On 17 December 2014 the European Parliament adopted – with 498 votes in favour, 88 against and 111 abstentions – a non-binding resolution on the recognition of the state of Palestine. This was a move of symbolic value, with no practical effect, since diplomatic recognition rests with individual EU member states. The vote came in the wake of Sweden’s decision to recognize Palestine, and votes in several national parliaments, including France, Ireland and the UK, which urged the respective governments to do the same. The vote in the European Parliament reflected a lukewarm compromise among Europe’s main parties, declaring that the Parliament “supports in principle recognition of Palestinian statehood and the two-state solution, and believes these should go hand in hand with the development of peace talks, which should be advanced”.
The Socialists and Democrats, the European Left and Greens had called for a symbolic vote to recognize Palestinian statehood, immediately and without conditions. But the European People’s Party, the majority group in the European Parliament, along with the Alliance of Liberals and Democrats for Europe, opposed the motion. Their position was that recognition should only form part of a negotiated agreement with Israel; thus the halfway compromise was eventually adopted.
EU states have been generally supportive of the rights of Palestinians, and have been voting in favour of annual United Nations General Assembly resolutions in this regard. In terms of formal recognition, though, Sweden was the first Western European country to take such a step. Several Eastern European countries, including Bulgaria, Hungary, Poland and Romania, as well as Malta and Cyprus, have recognized the state of Palestine since before joining the EU in 2004.
Along with the vote in the European Parliament, the European Court of Justice ruled, also on 17 December, that the listing of Hamas as a terrorist group was legally flawed. It gave EU member states three months to come up with solid evidence, otherwise Hamas should be removed from the EU list of terrorist organisations. As expected, Israel’s Prime Minister, Benjamin Netanyahu, was not very happy about the two events. He said the moves in Europe were an example of “staggering hypocrisy” and invoked the Holocaust: “In Geneva they call for the investigation of Israel for war crimes, while in Luxembourg the EU court removed Hamas from the terror list … It seems that too many in Europe, on whose soil 6 million Jews were slaughtered, have learned nothing.”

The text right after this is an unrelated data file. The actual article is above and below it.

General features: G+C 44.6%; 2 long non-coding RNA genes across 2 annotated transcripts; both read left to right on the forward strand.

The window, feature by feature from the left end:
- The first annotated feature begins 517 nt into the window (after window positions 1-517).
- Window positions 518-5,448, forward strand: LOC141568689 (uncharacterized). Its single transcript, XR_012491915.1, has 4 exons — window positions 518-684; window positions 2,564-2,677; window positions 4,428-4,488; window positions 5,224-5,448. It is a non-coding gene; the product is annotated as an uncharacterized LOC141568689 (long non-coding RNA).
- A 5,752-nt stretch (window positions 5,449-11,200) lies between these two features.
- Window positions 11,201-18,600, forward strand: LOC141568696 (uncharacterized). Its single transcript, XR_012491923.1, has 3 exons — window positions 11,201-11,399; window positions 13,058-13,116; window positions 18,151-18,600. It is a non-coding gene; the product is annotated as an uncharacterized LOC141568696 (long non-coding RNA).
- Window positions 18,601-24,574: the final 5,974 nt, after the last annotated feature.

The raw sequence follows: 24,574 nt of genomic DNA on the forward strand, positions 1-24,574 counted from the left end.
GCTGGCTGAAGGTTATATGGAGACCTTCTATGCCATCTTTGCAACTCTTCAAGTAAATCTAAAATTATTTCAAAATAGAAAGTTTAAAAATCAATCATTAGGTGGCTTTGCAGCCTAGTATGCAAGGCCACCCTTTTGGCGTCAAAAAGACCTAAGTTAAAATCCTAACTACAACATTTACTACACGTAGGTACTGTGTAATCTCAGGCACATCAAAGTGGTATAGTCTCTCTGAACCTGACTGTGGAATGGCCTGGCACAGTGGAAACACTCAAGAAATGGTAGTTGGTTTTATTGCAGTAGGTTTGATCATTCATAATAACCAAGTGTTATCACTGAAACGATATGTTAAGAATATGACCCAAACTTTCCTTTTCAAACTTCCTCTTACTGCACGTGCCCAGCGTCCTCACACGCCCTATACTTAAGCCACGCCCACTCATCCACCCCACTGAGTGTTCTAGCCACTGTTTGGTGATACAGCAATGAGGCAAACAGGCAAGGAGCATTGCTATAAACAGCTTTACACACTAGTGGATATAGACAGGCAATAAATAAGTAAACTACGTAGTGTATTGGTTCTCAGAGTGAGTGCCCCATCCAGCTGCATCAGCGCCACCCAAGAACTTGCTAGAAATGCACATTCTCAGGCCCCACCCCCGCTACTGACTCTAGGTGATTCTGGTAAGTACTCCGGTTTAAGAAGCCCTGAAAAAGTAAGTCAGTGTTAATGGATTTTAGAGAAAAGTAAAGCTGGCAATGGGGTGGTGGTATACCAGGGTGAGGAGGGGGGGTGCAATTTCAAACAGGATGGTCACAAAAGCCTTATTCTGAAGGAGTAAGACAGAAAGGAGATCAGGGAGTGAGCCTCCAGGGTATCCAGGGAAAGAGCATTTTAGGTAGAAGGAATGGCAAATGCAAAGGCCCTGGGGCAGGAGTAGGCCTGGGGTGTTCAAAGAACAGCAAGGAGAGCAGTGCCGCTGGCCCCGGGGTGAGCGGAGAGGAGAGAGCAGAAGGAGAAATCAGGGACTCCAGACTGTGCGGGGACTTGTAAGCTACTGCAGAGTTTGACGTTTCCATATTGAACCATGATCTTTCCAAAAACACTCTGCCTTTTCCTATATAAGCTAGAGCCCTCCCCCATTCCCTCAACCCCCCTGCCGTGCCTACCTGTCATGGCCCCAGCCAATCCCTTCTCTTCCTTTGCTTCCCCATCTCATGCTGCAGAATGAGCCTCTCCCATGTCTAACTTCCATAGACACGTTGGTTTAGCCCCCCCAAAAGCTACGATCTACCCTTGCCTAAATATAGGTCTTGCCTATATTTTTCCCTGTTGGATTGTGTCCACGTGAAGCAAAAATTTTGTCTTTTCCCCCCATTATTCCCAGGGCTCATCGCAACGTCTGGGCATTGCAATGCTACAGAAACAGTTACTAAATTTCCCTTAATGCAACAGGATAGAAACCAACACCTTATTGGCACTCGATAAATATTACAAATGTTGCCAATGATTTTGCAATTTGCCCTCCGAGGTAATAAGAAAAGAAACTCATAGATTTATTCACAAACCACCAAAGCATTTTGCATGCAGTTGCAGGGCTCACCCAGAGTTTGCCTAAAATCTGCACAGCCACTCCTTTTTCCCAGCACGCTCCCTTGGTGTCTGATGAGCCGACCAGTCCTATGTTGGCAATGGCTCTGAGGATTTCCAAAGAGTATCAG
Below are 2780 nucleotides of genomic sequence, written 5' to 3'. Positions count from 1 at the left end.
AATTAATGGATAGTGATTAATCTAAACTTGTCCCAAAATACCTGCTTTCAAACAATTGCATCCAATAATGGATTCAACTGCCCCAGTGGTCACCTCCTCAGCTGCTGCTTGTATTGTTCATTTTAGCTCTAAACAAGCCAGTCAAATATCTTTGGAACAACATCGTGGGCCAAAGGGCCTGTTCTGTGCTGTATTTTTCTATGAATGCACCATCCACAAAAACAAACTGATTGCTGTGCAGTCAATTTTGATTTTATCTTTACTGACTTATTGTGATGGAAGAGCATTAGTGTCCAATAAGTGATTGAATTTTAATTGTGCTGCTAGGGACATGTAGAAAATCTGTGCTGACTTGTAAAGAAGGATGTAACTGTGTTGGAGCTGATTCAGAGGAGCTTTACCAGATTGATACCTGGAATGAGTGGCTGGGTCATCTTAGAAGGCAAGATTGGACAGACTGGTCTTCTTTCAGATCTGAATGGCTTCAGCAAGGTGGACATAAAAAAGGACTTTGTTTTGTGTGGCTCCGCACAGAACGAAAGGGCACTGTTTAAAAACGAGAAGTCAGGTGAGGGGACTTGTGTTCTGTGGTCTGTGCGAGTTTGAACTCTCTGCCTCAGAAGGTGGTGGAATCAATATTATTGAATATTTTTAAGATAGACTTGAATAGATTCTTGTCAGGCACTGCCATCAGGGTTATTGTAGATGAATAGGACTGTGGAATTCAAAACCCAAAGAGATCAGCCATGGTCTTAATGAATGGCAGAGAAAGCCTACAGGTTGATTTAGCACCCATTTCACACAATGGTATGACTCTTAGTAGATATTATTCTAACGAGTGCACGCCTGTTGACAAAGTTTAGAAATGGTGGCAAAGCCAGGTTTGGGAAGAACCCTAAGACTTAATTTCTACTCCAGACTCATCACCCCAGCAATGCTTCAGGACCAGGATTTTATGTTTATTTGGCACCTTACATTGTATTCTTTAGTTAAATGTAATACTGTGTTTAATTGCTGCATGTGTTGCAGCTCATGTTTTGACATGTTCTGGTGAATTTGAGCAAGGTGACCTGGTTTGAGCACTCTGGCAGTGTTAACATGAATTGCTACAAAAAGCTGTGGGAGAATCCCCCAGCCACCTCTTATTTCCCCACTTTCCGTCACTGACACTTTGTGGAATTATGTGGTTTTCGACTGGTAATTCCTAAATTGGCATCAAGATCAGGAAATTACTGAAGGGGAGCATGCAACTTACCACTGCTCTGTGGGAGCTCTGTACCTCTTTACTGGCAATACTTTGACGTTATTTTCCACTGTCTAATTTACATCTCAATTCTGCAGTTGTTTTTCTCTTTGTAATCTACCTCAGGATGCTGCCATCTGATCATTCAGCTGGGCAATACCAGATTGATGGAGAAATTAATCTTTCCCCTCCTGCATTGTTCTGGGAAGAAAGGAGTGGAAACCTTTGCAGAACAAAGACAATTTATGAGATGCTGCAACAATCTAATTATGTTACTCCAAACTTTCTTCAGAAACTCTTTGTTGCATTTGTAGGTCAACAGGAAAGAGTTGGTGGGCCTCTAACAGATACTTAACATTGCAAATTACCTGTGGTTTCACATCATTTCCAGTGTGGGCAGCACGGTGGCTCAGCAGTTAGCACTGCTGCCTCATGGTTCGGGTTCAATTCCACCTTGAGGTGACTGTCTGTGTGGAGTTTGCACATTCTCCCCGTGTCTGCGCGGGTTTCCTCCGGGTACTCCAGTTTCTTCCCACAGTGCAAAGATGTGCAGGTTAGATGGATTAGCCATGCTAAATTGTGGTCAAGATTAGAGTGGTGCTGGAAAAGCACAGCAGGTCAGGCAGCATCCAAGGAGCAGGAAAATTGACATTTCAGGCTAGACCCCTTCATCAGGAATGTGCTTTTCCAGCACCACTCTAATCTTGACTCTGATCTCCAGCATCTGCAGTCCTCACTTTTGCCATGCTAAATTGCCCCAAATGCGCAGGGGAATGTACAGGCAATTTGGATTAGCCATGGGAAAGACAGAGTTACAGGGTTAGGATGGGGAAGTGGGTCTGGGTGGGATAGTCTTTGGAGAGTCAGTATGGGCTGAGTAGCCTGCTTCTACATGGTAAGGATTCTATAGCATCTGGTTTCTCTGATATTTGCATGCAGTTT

Regarding the Mandate of Palestine, granted to Great Britain by the League of Nations, the ‘Question of Palestine’ has remained unanswered for many decades, with increasing complications as time goes by. The 1947 UN plan, which proposed the partition of historic Palestine between an Arab and a Jewish state, with Jerusalem as international territory, was rejected by the Arabs at the time, who claimed ownership of the entire territory due to their numeric preponderance. The post-Holocaust establishment of the state of Israel, Jewish migration into- and Arab refugee flows out of Palestine, along with various wars that Israel has won, have now led to a very different reality. In the process the Arabs of Palestine became what we today know as Palestinians, squeezed into the densely-populated Gaza Strip and the West Bank that is dotted with Jewish settlements, and controlled by the Israeli Army. Palestinians also live as refugees in large numbers in Jordan and Lebanon, as well as in Syria and other parts of the Middle East and beyond.
Interestingly enough, it is the EU itself, rather than its member states, which participates through the High Representative for Foreign Affairs and Security Policy in the Middle East Quartet that attempts to mediate the Israeli-Palestinian conflict. The other three members of the Quartet are the US Secretary of State, the Russian Foreign Minister and the UN Secretary-General or his representative, the UN Special Coordinator for the Middle East Peace Process. De facto subordinate to US involvement in the region, whatever relevance the Quartet had has now faded away with the reactivation of US diplomacy, with an initiative by Secretary Kerry. This initiative finally died together with more than 2100 Palestinians and some 70 Israelis during the latest Israeli attack on Gaza in the summer of 2014.
Nonetheless, the Quartet formally continues to exist, and even has a Special Envoy who travels to the region and makes statements, in the person of former UK Prime Minister Tony Blair. It is interesting that the infamous Mr. Blair, not least because of his role in support of the US invasion of Iraq, is representing Europe and the UN, along with the US and Russia, vis-à-vis this core Middle East conflict. A review of Europe’s involvement in the region and its participation in the Quartet should be conducted with urgency by the new High Representative, Ms. Mogherini, in light of the growing sense of unease in Europe regarding Israel’s aggressive settlement policy, and the lack of progress in the peace process.